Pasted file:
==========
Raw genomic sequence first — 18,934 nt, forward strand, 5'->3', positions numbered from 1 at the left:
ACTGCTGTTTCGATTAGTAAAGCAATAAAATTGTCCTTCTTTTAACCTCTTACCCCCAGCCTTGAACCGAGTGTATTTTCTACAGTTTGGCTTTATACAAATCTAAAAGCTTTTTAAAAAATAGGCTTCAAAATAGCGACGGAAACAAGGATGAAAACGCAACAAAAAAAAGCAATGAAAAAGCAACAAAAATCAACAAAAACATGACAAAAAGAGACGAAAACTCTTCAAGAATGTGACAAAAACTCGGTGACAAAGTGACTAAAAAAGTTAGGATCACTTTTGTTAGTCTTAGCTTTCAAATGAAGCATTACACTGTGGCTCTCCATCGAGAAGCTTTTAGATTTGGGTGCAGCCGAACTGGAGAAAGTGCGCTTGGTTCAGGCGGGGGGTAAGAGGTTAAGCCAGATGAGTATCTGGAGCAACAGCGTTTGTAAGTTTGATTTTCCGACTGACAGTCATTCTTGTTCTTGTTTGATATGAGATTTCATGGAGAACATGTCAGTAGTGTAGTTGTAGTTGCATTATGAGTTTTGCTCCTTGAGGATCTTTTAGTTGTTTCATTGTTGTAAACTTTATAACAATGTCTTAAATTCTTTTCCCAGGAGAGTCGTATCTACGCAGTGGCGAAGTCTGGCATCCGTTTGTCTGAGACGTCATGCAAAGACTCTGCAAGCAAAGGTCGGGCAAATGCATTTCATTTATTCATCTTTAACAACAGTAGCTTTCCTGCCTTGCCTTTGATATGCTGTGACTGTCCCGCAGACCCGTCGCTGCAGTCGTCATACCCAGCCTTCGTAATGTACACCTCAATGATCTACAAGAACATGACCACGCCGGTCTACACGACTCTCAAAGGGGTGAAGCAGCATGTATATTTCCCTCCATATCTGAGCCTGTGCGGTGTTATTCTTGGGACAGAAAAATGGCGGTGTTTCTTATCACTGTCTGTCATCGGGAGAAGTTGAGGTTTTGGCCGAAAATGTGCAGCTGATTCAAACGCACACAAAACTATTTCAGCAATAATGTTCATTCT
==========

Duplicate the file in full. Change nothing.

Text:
Raw genomic sequence first — 18,934 nt, forward strand, 5'->3', positions numbered from 1 at the left:
ACTGCTGTTTCGATTAGTAAAGCAATAAAATTGTCCTTCTTTTAACCTCTTACCCCCAGCCTTGAACCGAGTGTATTTTCTACAGTTTGGCTTTATACAAATCTAAAAGCTTTTTAAAAAATAGGCTTCAAAATAGCGACGGAAACAAGGATGAAAACGCAACAAAAAAAAGCAATGAAAAAGCAACAAAAATCAACAAAAACATGACAAAAAGAGACGAAAACTCTTCAAGAATGTGACAAAAACTCGGTGACAAAGTGACTAAAAAAGTTAGGATCACTTTTGTTAGTCTTAGCTTTCAAATGAAGCATTACACTGTGGCTCTCCATCGAGAAGCTTTTAGATTTGGGTGCAGCCGAACTGGAGAAAGTGCGCTTGGTTCAGGCGGGGGGTAAGAGGTTAAGCCAGATGAGTATCTGGAGCAACAGCGTTTGTAAGTTTGATTTTCCGACTGACAGTCATTCTTGTTCTTGTTTGATATGAGATTTCATGGAGAACATGTCAGTAGTGTAGTTGTAGTTGCATTATGAGTTTTGCTCCTTGAGGATCTTTTAGTTGTTTCATTGTTGTAAACTTTATAACAATGTCTTAAATTCTTTTCCCAGGAGAGTCGTATCTACGCAGTGGCGAAGTCTGGCATCCGTTTGTCTGAGACGTCATGCAAAGACTCTGCAAGCAAAGGTCGGGCAAATGCATTTCATTTATTCATCTTTAACAACAGTAGCTTTCCTGCCTTGCCTTTGATATGCTGTGACTGTCCCGCAGACCCGTCGCTGCAGTCGTCATACCCAGCCTTCGTAATGTACACCTCAATGATCTACAAGAACATGACCACGCCGGTCTACACGACTCTCAAAGGGGTGAAGCAGCATGTATATTTCCCTCCATATCTGAGCCTGTGCGGTGTTATTCTTGGGACAGAAAAATGGCGGTGTTTCTTATCACTGTCTGTCATCGGGAGAAGTTGAGGTTTTGGCCGAAAATGTGCAGCTGATTCAAACGCACACAAAACTATTTCAGCAATAATGTTCATTCT